“He operates under such prolonged and continued stress,” says a sympathetic senior Western official.
He is lean, well muscled, the complexion of a hazel nut, with black, sympathetic eyes.
What bugged him was that Southers appeared to be sympathetic to the unionization of the TSA work force.
Britain's culture minister admits he was sympathetic to Murdoch's $16 billion BSkyB—but he wasn't biased.
sympathetic reporters have related that he has become a good father who spends quality time with his six children.
You have no idea what a sympathetic and attractive person she is; and she must be good.
There is no passion in your veins; it is only a sort of sympathetic selfishness.
He was the originator of a natural, realistic, and sympathetic school of literary criticism.
This was Katherine Holroyd, a sympathetic observer and everybody's intimate.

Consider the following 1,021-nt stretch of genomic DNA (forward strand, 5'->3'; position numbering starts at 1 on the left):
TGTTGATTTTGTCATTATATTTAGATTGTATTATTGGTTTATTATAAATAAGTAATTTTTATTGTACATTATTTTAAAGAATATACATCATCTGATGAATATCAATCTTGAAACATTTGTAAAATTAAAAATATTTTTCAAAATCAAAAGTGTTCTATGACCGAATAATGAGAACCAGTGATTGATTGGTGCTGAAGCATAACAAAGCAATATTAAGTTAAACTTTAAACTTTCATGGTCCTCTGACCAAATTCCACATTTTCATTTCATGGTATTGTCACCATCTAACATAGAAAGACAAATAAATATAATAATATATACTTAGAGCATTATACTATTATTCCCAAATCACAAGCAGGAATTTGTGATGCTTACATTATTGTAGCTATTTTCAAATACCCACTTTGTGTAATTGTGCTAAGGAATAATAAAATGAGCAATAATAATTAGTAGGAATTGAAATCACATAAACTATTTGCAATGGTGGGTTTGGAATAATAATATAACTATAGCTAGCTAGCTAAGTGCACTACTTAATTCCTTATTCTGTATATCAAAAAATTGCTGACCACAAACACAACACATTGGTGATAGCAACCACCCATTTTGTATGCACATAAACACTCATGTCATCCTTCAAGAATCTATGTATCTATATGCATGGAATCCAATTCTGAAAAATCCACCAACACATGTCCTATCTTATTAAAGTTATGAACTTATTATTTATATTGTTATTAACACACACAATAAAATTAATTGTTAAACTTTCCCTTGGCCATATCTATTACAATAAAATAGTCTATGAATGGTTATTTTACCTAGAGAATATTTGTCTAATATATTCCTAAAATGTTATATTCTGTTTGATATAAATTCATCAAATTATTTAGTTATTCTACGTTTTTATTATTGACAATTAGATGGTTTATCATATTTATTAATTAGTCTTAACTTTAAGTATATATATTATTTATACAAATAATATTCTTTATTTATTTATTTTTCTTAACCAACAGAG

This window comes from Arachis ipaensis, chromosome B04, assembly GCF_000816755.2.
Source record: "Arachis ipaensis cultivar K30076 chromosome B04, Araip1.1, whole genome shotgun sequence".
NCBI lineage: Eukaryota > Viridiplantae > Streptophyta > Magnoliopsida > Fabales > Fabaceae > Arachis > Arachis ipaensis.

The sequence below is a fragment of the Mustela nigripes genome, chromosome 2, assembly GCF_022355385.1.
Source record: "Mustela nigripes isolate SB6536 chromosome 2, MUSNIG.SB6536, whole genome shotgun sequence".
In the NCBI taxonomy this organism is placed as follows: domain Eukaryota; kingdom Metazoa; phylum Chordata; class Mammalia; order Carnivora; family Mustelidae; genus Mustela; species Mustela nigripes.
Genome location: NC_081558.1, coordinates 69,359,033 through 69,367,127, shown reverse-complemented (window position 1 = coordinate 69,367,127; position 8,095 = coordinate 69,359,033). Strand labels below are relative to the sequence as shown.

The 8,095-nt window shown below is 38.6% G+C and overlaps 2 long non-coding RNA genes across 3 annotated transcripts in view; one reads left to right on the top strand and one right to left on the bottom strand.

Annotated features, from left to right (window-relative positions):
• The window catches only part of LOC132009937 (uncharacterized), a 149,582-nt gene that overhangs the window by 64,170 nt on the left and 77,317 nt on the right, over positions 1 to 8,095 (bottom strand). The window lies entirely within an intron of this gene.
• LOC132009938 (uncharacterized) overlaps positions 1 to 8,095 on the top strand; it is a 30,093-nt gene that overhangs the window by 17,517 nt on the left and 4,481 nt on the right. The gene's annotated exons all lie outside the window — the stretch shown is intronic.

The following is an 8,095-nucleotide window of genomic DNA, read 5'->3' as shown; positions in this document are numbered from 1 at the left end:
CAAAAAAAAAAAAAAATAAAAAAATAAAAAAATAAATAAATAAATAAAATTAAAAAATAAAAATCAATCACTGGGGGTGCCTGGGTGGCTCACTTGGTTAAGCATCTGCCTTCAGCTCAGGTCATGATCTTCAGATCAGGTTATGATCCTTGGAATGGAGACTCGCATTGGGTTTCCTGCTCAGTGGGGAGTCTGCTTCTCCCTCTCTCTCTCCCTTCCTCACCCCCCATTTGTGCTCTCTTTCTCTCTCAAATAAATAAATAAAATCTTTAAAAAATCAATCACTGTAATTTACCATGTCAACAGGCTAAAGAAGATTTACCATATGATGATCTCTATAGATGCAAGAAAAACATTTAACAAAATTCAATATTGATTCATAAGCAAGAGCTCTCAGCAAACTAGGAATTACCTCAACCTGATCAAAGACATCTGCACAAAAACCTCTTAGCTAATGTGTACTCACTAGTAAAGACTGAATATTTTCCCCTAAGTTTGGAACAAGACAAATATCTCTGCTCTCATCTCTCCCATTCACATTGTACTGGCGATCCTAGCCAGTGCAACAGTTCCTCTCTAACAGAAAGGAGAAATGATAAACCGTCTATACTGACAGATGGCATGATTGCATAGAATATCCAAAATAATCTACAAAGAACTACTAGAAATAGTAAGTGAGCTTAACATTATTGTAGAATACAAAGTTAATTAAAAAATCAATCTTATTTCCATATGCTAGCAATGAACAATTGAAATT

Each is absolutely without any arbitrary influence, any influence not natural or sympathetic or co-operative, upon the other.
1640s, "pertaining to sympathy," from Modern Latin sympatheticus, from Greek sympathetikos, from sympathein, from sympathes "having a fellow feeling, affected by like feelings" (see sympathy). Meaning "having fellow feeling" is recorded from 1718. In anatomical sense, the word is attested from 1769, from Modern Latin (nervus) sympathicus, coined by Jacques-Benigne Winslow (1669-1760), Danish anatomist living in Paris. Related: Sympathetically.
sympathetic sym·pa·thet·ic (sĭm'pə-thět'ĭk)
Of, relating to, or acting on the sympathetic nervous system.